When a dispute arises, going through mediation to resolve the family issue is sometimes better. A mediation process is more flexible and allows both parties to express themselves without unnecessary animosity. Some of the benefits of mediation is allowing all the parties involved to be in control of the outcome, reduce negative energy, and reduce emotional trauma on the children. Mediation is also a cheaper process, less time-consuming, and also less stressful.

There are licensed and approved mediators by the state of California. Most family lawyers are licensed mediators making it possible for the family to discuss the dispute with their mediating lawyers without filing a court petition. The parents of the child and the grandparents can sit, and through a mediator, a common ground will be found.

Through the licensed mediator, in most cases, an attorney, both parties present their grievances and work towards an acceptable solution. When both parties agree on the visitation rights and the terms, this is adopted and written down. Once the mediator draws the contract, it is signed by both parties, with the mediator being a witness. This becomes legally binding between both parties.

After this, grandparents are allowed to have a relationship with their grandchildren according to the terms in the contract. The parents, on the other hand, are expected to respect the agreement and the terms in it. If either party violates the terms written down in the contract, hefty fines may be charged as well as civil penalties.

Seeking Visitation Rights through the Court

Even though mediation is cheaper, faster, and less expensive, an amicable agreement may not be reached through it. Other times, the parties involved may prefer using the court to seek visitation rights to their grandchildren.

Fortunately, the law allows grandparents to petition the court and request for visitation rights. With an experienced family lawyer by your side, it will be easier to file a petition. Sometimes grandparents want to petition when there is already an ongoing case between their grandchild’s parents. This may pose some complications, but the law still allows it as a separate case.

Although no official forms exist, for this reason, many courts develop their templates or forms that are used in asking for visitation rights. Your attorney will help in getting these forms, or you can get them directly by visiting the self-help center of the court or the facilitator for family law. Generally, when grandparents want to seek visitation rights through the court, they must do the following:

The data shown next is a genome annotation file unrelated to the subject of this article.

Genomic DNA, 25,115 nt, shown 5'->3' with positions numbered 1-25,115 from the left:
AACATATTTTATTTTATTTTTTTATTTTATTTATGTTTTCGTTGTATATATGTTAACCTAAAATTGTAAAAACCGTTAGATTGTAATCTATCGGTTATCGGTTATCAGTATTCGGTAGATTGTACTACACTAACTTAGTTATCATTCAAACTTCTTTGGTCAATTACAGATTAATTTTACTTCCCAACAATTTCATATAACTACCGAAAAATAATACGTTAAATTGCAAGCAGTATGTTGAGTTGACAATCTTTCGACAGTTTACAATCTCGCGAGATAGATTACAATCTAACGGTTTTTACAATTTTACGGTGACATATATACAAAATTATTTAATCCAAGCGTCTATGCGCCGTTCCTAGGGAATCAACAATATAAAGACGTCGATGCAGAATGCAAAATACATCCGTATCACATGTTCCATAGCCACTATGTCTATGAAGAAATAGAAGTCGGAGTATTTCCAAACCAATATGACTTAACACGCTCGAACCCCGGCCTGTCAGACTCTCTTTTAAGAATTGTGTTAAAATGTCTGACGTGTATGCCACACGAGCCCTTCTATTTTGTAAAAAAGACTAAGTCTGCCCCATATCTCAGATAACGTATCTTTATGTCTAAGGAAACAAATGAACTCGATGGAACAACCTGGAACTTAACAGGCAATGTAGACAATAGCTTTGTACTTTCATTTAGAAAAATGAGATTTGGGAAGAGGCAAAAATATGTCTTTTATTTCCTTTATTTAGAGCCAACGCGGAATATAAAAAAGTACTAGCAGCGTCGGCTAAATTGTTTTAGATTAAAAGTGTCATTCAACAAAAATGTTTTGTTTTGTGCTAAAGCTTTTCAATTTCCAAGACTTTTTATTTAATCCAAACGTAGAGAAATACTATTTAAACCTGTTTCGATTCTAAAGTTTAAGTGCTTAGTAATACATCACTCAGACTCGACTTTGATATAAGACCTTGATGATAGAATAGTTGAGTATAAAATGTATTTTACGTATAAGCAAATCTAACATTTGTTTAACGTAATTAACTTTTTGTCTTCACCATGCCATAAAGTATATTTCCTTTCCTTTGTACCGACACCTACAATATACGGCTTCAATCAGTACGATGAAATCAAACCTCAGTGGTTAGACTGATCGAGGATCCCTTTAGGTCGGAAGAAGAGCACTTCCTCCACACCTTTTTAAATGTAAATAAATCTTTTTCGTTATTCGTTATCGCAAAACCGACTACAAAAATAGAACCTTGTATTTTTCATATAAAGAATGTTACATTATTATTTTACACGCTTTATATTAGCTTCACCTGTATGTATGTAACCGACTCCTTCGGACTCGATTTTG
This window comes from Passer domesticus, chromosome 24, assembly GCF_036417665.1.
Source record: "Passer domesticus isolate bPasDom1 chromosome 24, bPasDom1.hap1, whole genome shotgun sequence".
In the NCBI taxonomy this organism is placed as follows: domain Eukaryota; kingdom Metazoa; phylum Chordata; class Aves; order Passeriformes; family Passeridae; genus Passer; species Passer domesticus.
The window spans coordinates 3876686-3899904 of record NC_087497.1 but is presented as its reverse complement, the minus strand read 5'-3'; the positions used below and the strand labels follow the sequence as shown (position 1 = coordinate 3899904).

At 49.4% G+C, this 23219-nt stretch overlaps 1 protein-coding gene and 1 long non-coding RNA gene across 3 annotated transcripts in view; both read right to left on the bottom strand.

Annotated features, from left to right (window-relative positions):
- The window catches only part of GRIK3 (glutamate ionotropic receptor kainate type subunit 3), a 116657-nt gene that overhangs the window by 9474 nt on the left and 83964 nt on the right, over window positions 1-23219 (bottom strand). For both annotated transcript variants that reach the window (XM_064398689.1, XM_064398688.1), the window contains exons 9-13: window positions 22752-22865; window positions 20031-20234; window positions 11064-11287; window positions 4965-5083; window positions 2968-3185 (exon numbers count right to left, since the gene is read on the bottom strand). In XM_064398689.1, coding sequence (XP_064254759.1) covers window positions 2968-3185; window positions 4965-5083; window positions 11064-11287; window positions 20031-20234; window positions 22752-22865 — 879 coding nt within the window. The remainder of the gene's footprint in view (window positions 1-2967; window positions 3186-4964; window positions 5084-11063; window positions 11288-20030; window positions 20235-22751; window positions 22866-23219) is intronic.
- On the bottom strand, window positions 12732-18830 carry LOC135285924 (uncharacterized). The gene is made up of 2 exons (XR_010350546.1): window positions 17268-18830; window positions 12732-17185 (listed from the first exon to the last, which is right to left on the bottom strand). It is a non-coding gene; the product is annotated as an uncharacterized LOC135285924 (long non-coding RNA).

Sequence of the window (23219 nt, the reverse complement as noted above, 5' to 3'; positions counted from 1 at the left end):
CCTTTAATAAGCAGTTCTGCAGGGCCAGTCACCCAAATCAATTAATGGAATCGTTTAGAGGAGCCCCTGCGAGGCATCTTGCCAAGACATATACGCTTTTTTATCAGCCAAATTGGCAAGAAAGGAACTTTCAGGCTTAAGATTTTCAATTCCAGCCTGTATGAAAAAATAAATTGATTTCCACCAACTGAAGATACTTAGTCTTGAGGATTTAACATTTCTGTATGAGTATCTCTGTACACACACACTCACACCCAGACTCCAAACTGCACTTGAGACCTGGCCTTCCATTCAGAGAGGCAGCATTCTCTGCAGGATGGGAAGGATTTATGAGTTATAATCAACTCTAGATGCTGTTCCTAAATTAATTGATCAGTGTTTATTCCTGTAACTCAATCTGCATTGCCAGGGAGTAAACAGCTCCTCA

• Find out in case there is an open case in the family court. This is important because if a case is already open, you can file your petition under the case. A case involving your grandchildren may be a custody case when the parents are getting a divorce or any other case. If no case is open, you can petition an independent case with the help of your family lawyer. In case you do not want to have a lawyer, the court will help you through the facilitator of family law.

  • Filling out court forms is the next step when there is an existing open case. At this point, you request to have order Form FL-300. In this form, you will explain the visitation type of schedule you want and why it should be granted. Ensure to provide answers to all the questions necessary for the judge in deciding whether to grant you visitation rights or deny you. These include questions regarding the type of relationship you have with your grandchildren and why the children need to have a relationship with you. Always include anything else that will help support your case and enable a judge to rule in your favor.

  • Get your forms reviewed. This is a crucial stage because a different eye will see what you have missed and help you with it. When you have an attorney, let them review the forms for you. However, when you are not represented by a lawyer, the facilitator of family law will help you with your case. Both the attorney and a facilitator in family law will help you in ensuring the form is well filled and advice if more forms need to be filled.

  • Generate a minimum of three copies. The court deals with records. Having records is encouraged in all court proceedings. In this case, two of the copies are served to the parents, you remain with one, and the court receives the original one.

  • Filing your forms is the next important step. This you do through a court clerk. The clerk will stamp all the copies indicating they have been filed and keep the original for the court. A fee for filing is then charged, and if unable to afford it, you can request for it to be waived.

  • Obtain your mediation or court date from the clerk. In some cases, the parents to your grandchildren and yourself may have a meeting with a mediator before trial. If a solution is found through the mediation, the court trial may be dismissed. Where you do not understand, your attorney will explain it to the court clerk.

  • Serving the papers to the grandchildren’s parents is the next step. Parents of the minors must be issued a notice of the impending case. This is done by you presenting the filed court papers to them alongside the given court date or mediation date. Papers are not served directly by yourself, but by another person that must be over eighteen years. Additionally, as the papers are served to each parent, they must be accompanied by a blank order form FL-320. This is usually a blank form to facilitate a response from the parents of your grandchild. Always remember that the documents need to be served sixteen days before he said court date.